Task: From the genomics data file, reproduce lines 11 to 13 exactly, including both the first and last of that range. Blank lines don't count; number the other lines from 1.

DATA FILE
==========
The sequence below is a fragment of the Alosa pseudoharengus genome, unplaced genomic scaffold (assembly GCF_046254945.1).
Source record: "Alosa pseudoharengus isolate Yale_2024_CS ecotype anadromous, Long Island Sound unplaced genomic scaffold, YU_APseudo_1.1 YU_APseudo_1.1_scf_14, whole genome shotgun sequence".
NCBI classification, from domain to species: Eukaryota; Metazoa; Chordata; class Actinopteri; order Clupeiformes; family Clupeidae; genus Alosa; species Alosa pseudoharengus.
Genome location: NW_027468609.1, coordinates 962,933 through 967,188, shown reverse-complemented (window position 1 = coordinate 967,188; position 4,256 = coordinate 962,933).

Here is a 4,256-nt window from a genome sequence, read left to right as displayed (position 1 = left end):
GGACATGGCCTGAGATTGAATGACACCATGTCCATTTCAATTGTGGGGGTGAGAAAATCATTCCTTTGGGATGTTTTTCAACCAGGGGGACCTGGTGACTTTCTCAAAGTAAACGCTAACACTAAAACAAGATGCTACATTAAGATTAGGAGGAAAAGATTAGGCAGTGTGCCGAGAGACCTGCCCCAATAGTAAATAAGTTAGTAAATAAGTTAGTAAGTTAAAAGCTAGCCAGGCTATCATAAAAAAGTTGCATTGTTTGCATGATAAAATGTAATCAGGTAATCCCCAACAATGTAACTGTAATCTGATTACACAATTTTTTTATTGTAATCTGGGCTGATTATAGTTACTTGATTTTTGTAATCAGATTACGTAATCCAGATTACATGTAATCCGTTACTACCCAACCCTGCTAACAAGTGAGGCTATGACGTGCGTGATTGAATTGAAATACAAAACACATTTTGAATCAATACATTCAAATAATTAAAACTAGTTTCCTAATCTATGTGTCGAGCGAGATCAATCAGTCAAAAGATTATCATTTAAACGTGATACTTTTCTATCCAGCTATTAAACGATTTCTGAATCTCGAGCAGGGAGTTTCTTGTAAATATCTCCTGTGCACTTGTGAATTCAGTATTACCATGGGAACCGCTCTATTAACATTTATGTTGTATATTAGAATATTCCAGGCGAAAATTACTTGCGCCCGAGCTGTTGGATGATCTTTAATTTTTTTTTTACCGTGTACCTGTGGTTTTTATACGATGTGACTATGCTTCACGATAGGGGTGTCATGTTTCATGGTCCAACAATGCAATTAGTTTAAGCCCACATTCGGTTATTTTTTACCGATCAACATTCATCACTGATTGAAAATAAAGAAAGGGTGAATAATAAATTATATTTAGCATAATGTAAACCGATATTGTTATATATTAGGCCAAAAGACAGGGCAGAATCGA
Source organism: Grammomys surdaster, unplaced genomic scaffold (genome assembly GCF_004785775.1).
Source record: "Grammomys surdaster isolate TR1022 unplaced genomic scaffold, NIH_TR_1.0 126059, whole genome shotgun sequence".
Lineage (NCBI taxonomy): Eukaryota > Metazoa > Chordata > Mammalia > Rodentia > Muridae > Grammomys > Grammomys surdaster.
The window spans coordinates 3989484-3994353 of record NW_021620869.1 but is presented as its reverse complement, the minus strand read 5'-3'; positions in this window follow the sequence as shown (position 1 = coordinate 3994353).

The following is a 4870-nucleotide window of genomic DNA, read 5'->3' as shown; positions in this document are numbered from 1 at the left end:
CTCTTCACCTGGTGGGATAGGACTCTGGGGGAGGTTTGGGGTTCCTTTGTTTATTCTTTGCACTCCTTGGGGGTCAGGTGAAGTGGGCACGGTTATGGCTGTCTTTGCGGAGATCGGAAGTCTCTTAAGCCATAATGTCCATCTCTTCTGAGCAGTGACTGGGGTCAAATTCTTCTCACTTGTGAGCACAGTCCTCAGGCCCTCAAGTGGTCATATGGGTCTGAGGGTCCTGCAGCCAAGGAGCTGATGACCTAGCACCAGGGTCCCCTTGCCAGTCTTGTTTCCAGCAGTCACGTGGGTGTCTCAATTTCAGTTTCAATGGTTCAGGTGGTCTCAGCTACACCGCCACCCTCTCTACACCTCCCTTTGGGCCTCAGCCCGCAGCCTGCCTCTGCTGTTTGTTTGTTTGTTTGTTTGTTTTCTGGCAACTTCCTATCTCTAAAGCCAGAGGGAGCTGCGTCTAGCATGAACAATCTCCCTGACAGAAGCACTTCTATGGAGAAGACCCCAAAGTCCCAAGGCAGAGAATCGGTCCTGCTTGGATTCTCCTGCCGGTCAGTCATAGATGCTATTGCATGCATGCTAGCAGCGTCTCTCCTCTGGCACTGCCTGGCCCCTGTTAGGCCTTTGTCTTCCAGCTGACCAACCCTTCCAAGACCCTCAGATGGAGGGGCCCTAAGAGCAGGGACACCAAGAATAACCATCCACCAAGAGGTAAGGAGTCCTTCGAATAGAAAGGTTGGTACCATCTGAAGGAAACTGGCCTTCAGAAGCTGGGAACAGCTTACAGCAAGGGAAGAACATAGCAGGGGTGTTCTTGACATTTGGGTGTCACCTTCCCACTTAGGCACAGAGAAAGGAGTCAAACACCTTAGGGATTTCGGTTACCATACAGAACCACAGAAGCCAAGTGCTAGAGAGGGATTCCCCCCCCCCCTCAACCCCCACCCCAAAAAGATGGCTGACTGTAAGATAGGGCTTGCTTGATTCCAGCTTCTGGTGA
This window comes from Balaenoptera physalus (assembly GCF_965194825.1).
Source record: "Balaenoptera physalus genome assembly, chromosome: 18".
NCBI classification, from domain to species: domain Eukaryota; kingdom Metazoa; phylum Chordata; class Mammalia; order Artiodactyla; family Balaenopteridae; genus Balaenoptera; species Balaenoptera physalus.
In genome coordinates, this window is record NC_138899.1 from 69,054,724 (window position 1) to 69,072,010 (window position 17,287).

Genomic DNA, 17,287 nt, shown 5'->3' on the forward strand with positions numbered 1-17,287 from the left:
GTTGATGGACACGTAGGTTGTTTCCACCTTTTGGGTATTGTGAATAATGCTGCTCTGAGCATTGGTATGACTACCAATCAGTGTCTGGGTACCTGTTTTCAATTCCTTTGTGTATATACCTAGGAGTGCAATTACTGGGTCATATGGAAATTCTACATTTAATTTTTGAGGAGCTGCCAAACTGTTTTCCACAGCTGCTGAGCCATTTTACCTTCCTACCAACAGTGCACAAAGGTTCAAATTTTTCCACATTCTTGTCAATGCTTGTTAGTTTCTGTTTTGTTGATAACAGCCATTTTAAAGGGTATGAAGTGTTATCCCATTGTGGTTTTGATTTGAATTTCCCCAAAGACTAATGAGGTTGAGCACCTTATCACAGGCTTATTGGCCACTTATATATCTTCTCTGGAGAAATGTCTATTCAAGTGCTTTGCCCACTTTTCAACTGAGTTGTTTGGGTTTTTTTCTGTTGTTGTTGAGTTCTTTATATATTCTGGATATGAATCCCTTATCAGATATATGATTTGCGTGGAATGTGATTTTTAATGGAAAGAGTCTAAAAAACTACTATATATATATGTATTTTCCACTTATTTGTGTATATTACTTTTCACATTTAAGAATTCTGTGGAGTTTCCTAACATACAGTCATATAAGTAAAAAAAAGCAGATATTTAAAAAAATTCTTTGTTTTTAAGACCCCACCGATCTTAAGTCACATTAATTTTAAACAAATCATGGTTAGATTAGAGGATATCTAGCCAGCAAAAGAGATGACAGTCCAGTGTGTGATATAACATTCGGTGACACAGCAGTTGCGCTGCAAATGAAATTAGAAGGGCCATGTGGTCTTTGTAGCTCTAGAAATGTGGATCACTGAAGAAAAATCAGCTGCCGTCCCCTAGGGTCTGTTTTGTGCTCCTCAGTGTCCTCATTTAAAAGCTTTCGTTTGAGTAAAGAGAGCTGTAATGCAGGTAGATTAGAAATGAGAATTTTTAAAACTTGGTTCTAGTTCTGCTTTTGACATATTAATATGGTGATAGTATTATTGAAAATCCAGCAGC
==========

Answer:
The following is a 4870-nucleotide window of genomic DNA, read 5'->3' as shown; positions in this document are numbered from 1 at the left end:
CTCTTCACCTGGTGGGATAGGACTCTGGGGGAGGTTTGGGGTTCCTTTGTTTATTCTTTGCACTCCTTGGGGGTCAGGTGAAGTGGGCACGGTTATGGCTGTCTTTGCGGAGATCGGAAGTCTCTTAAGCCATAATGTCCATCTCTTCTGAGCAGTGACTGGGGTCAAATTCTTCTCACTTGTGAGCACAGTCCTCAGGCCCTCAAGTGGTCATATGGGTCTGAGGGTCCTGCAGCCAAGGAGCTGATGACCTAGCACCAGGGTCCCCTTGCCAGTCTTGTTTCCAGCAGTCACGTGGGTGTCTCAATTTCAGTTTCAATGGTTCAGGTGGTCTCAGCTACACCGCCACCCTCTCTACACCTCCCTTTGGGCCTCAGCCCGCAGCCTGCCTCTGCTGTTTGTTTGTTTGTTTGTTTGTTTTCTGGCAACTTCCTATCTCTAAAGCCAGAGGGAGCTGCGTCTAGCATGAACAATCTCCCTGACAGAAGCACTTCTATGGAGAAGACCCCAAAGTCCCAAGGCAGAGAATCGGTCCTGCTTGGATTCTCCTGCCGGTCAGTCATAGATGCTATTGCATGCATGCTAGCAGCGTCTCTCCTCTGGCACTGCCTGGCCCCTGTTAGGCCTTTGTCTTCCAGCTGACCAACCCTTCCAAGACCCTCAGATGGAGGGGCCCTAAGAGCAGGGACACCAAGAATAACCATCCACCAAGAGGTAAGGAGTCCTTCGAATAGAAAGGTTGGTACCATCTGAAGGAAACTGGCCTTCAGAAGCTGGGAACAGCTTACAGCAAGGGAAGAACATAGCAGGGGTGTTCTTGACATTTGGGTGTCACCTTCCCACTTAGGCACAGAGAAAGGAGTCAAACACCTTAGGGATTTCGGTTACCATACAGAACCACAGAAGCCAAGTGCTAGAGAGGGATTCCCCCCCCCCCTCAACCCCCACCCCAAAAAGATGGCTGACTGTAAGATAGGGCTTGCTTGATTCCAGCTTCTGGTGA
This window comes from Balaenoptera physalus (assembly GCF_965194825.1).